I always enjoyed computers as a kid. My brother and I would play computer games on the IBM MS-DOS machine my family owned. In college, though, I was scared away from computer science by an extremely difficult (for me) introductory course. It was not until after I’d entered the working world that I found my way back to software development and coding as a joyful and engaging activity.

What is one of your fondest memories from your time at the U of M?

I met some dear friends in the MSSE program whose creativity, hard work, intelligence, and good humor continue to impress me today. I happily recall evenings in my teammate’s apartment where the four of us conducted heated debates over data models and design patterns while we hacked away at our homework. I remember eating Thai take-out while we discussed our ideas for the coolest new app. I think the network of peers I found through the MSSE program is a crucial part of why the program was so useful to me. Certainly, my friends made it a lot more fun!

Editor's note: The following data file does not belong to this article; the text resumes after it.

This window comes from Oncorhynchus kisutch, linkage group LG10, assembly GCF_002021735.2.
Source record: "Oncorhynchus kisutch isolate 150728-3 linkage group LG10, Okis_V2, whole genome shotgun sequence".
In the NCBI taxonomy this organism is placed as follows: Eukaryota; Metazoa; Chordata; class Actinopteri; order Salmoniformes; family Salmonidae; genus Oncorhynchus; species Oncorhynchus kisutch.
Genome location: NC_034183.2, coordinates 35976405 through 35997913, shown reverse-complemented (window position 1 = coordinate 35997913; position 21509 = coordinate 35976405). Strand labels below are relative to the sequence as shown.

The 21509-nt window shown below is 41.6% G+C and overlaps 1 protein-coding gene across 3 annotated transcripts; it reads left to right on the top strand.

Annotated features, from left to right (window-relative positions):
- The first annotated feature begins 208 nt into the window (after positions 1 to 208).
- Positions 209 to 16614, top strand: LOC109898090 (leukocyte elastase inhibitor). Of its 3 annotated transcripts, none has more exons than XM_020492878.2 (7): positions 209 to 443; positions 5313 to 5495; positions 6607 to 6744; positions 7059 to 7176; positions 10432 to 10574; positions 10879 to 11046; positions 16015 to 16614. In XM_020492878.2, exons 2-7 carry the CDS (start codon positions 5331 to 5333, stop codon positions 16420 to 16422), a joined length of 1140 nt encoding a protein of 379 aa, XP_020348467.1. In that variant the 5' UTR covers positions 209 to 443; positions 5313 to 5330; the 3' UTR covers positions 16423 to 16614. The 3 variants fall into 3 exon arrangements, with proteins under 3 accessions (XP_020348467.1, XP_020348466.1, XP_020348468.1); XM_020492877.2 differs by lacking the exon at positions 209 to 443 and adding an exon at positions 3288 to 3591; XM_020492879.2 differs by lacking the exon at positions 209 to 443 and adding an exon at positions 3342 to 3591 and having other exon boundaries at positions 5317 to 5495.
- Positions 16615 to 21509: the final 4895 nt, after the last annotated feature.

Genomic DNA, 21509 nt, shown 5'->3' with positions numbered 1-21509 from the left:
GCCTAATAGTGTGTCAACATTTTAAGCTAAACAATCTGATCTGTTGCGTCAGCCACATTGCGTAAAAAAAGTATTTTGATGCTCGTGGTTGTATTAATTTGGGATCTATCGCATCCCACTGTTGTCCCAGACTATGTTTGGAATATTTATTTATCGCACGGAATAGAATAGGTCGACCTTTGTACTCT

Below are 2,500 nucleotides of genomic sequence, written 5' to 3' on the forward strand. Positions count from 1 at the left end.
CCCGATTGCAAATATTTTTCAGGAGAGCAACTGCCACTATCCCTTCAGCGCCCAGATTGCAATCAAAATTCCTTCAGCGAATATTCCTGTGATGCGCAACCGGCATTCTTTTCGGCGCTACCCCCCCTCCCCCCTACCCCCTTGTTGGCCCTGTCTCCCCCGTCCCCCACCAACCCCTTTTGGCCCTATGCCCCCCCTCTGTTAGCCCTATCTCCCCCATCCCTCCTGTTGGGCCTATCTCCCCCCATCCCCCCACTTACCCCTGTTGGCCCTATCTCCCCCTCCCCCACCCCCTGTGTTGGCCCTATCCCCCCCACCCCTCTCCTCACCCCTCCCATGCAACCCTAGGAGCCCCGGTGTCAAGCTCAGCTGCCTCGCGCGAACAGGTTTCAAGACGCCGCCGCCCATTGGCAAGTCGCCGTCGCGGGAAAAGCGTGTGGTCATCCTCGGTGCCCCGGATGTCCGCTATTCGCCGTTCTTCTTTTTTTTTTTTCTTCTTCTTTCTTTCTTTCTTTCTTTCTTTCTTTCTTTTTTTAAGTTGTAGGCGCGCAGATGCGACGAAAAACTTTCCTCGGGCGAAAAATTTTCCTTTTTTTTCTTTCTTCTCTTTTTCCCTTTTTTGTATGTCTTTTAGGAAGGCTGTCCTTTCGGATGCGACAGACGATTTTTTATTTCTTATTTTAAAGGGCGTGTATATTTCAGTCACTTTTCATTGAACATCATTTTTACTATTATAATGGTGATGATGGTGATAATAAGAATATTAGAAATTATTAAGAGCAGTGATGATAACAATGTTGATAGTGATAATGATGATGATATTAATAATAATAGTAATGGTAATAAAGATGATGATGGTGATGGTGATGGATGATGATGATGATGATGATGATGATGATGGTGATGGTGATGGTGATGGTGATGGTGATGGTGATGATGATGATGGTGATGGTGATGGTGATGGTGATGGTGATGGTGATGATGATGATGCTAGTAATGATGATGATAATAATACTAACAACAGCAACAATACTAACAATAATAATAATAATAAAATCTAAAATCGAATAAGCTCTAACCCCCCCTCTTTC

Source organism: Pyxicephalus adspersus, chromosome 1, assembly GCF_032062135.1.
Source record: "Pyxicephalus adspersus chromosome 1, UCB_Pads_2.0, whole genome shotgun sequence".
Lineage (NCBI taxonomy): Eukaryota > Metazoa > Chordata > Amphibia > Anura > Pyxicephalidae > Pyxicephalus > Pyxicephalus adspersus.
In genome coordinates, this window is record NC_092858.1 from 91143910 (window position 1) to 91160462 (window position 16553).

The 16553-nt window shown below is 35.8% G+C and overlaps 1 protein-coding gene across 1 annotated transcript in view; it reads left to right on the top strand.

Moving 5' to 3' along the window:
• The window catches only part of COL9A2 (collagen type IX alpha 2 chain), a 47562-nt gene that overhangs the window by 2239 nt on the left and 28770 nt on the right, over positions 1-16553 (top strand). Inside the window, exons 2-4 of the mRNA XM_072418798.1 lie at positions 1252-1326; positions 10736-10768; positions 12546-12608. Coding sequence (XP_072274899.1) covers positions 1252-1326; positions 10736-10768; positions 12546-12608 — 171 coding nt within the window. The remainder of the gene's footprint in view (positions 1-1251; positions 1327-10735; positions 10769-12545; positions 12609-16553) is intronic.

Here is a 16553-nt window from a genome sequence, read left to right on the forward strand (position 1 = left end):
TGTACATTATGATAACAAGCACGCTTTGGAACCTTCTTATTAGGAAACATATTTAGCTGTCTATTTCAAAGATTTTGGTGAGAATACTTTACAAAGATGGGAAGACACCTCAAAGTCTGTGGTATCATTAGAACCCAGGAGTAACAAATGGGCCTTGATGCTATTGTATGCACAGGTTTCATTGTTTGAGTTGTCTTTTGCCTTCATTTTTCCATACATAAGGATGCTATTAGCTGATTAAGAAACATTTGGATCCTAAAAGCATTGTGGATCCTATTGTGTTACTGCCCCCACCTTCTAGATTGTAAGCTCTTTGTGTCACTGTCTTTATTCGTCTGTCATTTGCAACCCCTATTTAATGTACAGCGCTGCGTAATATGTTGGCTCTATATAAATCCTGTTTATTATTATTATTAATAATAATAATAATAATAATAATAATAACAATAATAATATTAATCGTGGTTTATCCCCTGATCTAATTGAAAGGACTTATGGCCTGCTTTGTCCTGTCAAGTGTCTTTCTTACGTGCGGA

What is it about computer science that keeps you excited and motivated for the future?

I got into software engineering because I love building things. The open source geospatial software field is advancing at a rapid pace. More and more, advanced image analysis techniques don’t require that you pay thousands of dollars for a proprietary software package. Anyone with a background in coding can leverage the tools available today. Plus, the open source ecosystem is more adaptable to high performance computing resources, allowing us derive useful information from a fire hose of incoming data. Building things just gets more interesting and more fun as the tools mature, especially in the geospatial side of computing.